• Decentralized leadership will lend itself to better financial transparency. Think of “bills, bills, bills” from the Nothing for the Group newsletter or On Our Team, a non-profit dedicated to fair wages in the industry. There is a need to understand how art-making can exist in late-stage capitalist America. It may seem impossible, but at least we can lean on each other to make it easier. Even the Washington Post recently argued that American theatre in its current form, does not deserve to be saved. Author Monica Byrne suggests funding artists directly rather than spending most of the budget on space and artistic directors. There is a clear demand for financial restructuring.
    • Grassroots inclusion will be a priority; representation starts from the ground up. Art is by and for the community. Therefore, non-profit board member requirements will change. A diverse board leads to a stronger company. A theatre company needs experts in a number of different areas, across all identities and experiences, in order to be as effective as possible in serving its community.
    • The themes of new work and revived work will revolve around dark humor, climate change, diverse cultures, and political activism. Many of these themes are not new to the world of theatre, but I do think they will make their way into the mainstream at an accelerated rate as GenZ artists move from entry-level positions to higher roles of power.
    • There is a chance of hesitation, distrust, and even abandonment of theatre in its current form. Theatre cannot provide most of its artists in this country with a livable wage. GenZ understands that is something that everyone should be entitled to. How can we keep chasing after something that hurts us so badly? Maybe we won’t chase it. Maybe we will leave it altogether.

With GenZ theatre, comes a GenZ audience, and many of them love theatre! This is a generation who grew up with Glee and High School Musical as pillars of their childhood. TikTok has allowed the young theatre-lover community to easily communicate with one another, and the power of this community is not to be underestimated. Think of Ratatouille the Musical. While it might not have been everyone’s cup of tea, you have to admit it’s proof that a young theatre audience is out there and growing.

Support Young Artists

I wanted to share my take on GenZ theatre because I believe in its future. I believe in the power of the young artist. Right now, GenZ theatre is facing an uphill battle. The challenges of late-stage capitalism in America paired with the post-pandemic job market has been enough to force many talented artists to leave the craft. This is true for artists of any age in 2023.

Please don’t let theatre just be for the nepo babies. That will likely negate all of the incredible growth and change that this generation has to offer. Right now, it’s starting to look that way. The minimum wage, when adjusted for inflation, is the lowest it has been since the early 1940s. Even with our day jobs, it’s hard to put food on the table and find time to do what we love.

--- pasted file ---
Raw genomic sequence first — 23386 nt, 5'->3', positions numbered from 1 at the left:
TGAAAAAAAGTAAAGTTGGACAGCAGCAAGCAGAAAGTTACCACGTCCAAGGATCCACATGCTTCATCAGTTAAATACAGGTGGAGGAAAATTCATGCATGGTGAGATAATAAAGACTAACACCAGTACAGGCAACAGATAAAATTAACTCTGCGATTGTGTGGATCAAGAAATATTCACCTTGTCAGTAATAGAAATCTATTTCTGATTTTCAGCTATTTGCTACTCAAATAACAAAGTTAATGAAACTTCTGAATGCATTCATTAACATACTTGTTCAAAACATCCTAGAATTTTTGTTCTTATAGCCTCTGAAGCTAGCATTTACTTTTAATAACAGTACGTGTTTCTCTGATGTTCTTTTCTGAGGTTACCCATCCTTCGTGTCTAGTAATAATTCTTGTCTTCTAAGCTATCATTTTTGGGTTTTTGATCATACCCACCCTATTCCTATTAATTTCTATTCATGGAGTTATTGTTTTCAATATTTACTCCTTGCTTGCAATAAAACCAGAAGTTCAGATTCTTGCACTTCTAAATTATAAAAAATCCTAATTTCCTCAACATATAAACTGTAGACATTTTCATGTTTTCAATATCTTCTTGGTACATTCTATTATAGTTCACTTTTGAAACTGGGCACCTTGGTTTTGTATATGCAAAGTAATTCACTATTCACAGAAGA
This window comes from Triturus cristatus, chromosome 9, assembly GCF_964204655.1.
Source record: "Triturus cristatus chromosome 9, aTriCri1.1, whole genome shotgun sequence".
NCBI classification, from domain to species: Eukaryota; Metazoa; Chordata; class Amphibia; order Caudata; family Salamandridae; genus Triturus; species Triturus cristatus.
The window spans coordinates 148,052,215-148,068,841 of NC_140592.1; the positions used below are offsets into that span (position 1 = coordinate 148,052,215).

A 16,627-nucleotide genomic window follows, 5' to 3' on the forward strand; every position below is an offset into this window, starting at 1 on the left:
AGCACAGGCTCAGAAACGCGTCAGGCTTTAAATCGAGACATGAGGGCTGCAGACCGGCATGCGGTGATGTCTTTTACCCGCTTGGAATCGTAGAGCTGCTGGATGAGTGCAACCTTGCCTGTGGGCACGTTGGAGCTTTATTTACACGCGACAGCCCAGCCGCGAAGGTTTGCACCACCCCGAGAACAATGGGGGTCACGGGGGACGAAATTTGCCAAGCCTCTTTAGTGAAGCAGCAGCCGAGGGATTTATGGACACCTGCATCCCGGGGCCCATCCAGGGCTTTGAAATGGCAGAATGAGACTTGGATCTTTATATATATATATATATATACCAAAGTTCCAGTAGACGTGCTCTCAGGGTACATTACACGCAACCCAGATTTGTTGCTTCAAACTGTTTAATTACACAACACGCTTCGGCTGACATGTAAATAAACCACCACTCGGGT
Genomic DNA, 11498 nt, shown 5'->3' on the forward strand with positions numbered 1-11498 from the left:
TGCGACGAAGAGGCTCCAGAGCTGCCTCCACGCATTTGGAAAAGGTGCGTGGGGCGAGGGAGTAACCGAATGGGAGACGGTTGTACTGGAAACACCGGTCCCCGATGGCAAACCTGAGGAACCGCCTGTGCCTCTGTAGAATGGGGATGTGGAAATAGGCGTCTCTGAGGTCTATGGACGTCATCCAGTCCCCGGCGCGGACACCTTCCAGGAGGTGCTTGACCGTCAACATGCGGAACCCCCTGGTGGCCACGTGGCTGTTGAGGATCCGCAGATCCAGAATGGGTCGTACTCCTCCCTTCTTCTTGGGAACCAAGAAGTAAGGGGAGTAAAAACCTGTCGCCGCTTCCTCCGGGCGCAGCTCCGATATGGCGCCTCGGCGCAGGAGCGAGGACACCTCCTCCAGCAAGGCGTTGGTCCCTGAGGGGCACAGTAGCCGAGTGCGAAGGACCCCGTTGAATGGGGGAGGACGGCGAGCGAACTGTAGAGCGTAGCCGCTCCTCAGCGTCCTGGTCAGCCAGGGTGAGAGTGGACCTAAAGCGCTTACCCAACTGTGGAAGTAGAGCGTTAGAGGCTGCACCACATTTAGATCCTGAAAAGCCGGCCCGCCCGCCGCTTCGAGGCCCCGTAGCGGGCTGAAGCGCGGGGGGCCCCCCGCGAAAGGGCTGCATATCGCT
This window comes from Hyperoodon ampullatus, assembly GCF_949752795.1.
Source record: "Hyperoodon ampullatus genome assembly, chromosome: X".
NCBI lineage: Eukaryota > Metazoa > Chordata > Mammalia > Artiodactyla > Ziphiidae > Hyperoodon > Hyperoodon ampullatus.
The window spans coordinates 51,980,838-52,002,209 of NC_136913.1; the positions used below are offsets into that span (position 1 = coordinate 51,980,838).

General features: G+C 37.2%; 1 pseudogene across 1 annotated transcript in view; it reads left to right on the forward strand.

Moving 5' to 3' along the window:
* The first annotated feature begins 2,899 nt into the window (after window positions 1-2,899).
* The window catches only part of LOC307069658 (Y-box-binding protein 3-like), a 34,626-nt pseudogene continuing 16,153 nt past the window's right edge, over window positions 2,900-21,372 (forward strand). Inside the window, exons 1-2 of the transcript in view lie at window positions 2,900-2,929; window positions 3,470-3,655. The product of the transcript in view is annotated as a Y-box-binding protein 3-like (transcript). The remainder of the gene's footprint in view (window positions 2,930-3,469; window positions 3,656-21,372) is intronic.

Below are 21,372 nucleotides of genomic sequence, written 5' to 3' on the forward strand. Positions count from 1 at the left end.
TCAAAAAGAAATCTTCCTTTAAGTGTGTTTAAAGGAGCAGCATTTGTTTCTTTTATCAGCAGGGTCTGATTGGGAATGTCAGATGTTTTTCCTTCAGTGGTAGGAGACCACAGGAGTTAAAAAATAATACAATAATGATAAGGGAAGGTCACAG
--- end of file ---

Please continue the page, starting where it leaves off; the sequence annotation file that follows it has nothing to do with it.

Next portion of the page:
Gen Z theatre needs investment; time, knowledge, resources, care, and understanding. Simply ask yourself, “What do I have that would benefit the young artists around me?” Maybe it’s a connection, wisdom, coffee, financial support, you name it. Artists investing in one another is what makes a strong community.

Mentorship is something I personally have found extremely hard to find. With the pandemic, professors were often too overwhelmed to provide specific personal guidance. In my day-to-day work, I sometimes find myself teaching those around me more than I am learning from them. In looking outside of work and school, I am constantly reaching out to professionals whose work I admire for coffee, email exchanges, opportunities, or a call. Most of the time I don’t hear back. When I do and it works out, I am so incredibly grateful. Networking is not easy, and it has been the biggest roadblock in my experience trying to build my career so far. I know others feel the same. I understand it takes time to build these kinds of connections, and patience has never been my strong suit. That being said –

This is my cry for collaboration across generations. The plague of polarization around us doesn’t need to be perpetuated in theatre. So I am asking, let’s all take that little extra time to learn from each other. Send an email, take on an observer, or get coffee with the young professional in your office.

We want to hear from you and I promise, we have so much to offer.

Author’s Note: Special thanks to friends and collaborators who helped with the image collage (Maday Favela, Kost, and more).